Guava is a fruit rich in antioxidants which are recognized numerous therapeutic properties, let’s see which ones.
Guava is a tropical fruit grown mainly in Central America, especially Brazil, Colombia, Mexico and Venezuela. Here, fresh fruit is not very easy to find, it can be found in large retailers, but it is not available in all hypermarkets and not all year round.
Pure guava juice and dried leaves are more easily found, which can be purchased in health food stores, parapharmacies and online through specialized sites. The guava pulp has a buttery texture reminiscent of melon and pear; the taste is sweet and aromatic, typically exotic even if, in some respects, the taste of the guava is somewhat reminiscent of that of apple.
Nutritional values of guava
Guava is very rich in antioxidants, more than all other fruits, and contains much more vitamin C than orange or kiwi. A whole fruit, in fact, provides more than double the recommended daily requirement of vitamin C.
It can also boast a high amount of dietary fiber and a consistent presence of minerals, including magnesium, potassium, calcium, copper and phosphorus. Its caloric intake is on average with that of other fruits and, specifically, 100 grams of guava provide just under 70 calories.
Guava seeds have an excellent content of vitamin A, B complex vitamins, vitamin E and iodine. Guava leaves are very rich in chlorophyll.
Nutritional values per 100g of guava:
- Waterfall: 80.8 g
- kcal: 68
- Proteins: 2.55 g
- Fat: 0.95 g
- of which saturated: 0.272 g
- Carbohydrates: 14.32 g
- of which sugars: 8.92 g
- Fibers: 5.4 g
- C vitamin: 228.3 mg
- Cholesterol: 0 g
Benefits of guava
Guava, as we have seen, is a fruit rich in nutrients and, thanks to its composition, it enjoys numerous properties. In short, guava is an excellent antioxidant, is good for the heart, fights diabetes and is good for the gastrointestinal system, but not only. Let’s now explore the benefits of this exotic fruit.
✓ Guava against diabetes
Guava juice and pulp are considered useful for fighting glucose intolerance and type 2 diabetes mellitus; it seems, in fact, that guava is able to keep blood sugars under control and, in particular, the glycemic peaks that occur after meals. It also appears to be useful against insulin resistance.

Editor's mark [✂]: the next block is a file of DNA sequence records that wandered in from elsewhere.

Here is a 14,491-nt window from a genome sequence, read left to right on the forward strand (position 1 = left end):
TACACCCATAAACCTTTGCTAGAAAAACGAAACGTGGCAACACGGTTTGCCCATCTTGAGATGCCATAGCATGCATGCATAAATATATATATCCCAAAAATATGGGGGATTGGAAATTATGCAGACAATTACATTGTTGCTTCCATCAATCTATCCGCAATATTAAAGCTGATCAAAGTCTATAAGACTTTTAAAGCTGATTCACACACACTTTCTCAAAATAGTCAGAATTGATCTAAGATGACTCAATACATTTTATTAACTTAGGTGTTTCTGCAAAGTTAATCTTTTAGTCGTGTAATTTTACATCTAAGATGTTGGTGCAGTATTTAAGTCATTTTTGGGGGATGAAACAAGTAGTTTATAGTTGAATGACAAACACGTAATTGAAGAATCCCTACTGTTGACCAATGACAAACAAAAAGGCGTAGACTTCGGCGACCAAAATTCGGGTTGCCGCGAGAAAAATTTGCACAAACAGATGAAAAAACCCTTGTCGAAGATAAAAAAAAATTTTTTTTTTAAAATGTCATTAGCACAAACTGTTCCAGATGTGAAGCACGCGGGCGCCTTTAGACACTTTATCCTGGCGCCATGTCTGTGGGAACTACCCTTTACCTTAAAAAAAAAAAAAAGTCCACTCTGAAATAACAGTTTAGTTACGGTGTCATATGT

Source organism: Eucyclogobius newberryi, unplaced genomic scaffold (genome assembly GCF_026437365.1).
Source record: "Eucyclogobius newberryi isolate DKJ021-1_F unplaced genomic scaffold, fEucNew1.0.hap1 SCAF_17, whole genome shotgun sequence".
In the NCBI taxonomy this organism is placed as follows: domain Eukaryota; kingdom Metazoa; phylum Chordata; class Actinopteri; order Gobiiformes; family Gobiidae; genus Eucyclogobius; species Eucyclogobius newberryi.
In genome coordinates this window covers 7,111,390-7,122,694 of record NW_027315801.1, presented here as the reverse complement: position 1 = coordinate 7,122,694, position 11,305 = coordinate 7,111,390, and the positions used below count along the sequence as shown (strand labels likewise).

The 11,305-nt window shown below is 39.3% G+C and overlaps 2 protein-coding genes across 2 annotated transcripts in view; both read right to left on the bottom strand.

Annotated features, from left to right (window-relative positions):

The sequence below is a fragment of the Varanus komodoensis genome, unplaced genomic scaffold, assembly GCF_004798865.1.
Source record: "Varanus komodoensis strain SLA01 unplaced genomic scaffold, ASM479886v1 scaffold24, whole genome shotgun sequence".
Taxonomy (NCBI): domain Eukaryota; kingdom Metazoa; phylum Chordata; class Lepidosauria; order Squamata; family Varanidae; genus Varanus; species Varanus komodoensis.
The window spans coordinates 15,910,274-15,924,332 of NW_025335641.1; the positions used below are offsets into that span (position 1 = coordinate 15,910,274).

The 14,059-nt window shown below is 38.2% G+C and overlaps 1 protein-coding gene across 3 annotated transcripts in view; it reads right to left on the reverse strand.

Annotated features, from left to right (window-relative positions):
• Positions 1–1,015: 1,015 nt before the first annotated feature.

✓ Guava for cardiovascular prevention
In addition to promoting the reduction of blood sugars, guava, especially thanks to the richness of dietary fiber and its antioxidant power, helps to keep blood pressure values and cholesterol and triglyceride levels under control. Overall, therefore, we can say that guava consumption promotes cardiovascular health.
✓ Guava against rheumatoid arthritis
Guava leaves contain quercetin, an antioxidant and anti-inflammatory substance capable of relieving the symptoms of rheumatoid arthritis.
✓ Guava for the well-being of the gastrointestinal system
Guava leaves have astringent and antibacterial properties and are therefore useful in case of diarrhea. They also have an antibacterial capacity and can therefore be a valuable aid in gastroenteritis. Guava also helps with vomiting.
✓ Guava as a pain reliever
Guava leaves contain a substance with an analgesic effect and can therefore help in painful symptoms, especially in case of toothache and menstrual pain.
✓ Guava for cancer prevention
According to some hypotheses, supported by recent scientific studies, guava, especially thanks to the very high content of antioxidant substances, would have anti-cancer qualities and would therefore be useful in prevention.
How to eat guava
Fresh guava is eaten more or less like an apple: the peel is edible and can be consumed (although it tends to be eliminated as it can be a bit too thick), the pulp (which can have a different color depending on the variety) a fairly neutral flavor tending to sweet, and there are seeds, which can also be eliminated or consumed.
If you prefer to experiment in the kitchen, you can also try using guava for the preparation of delicious exotic extracts, non-alcoholic cocktails or fruit salads. However, in our country it will certainly be easier to find guava juice, to drink like any other extract. Also excellent for breakfast to fill up on vitamins and antioxidants.
Contraindications and side effects
The consumption of guava in the form of fresh fruit or juice has no particular contraindications, except for any individual allergies. Like all foods, it is good not to overdo it and stick to the standard quantities which, for fruit, are about 2 or 3 servings a day, equivalent to 2 or 3 fruits.
Guava in many countries is sold as street food and is served with ground chilli, salt or sugar.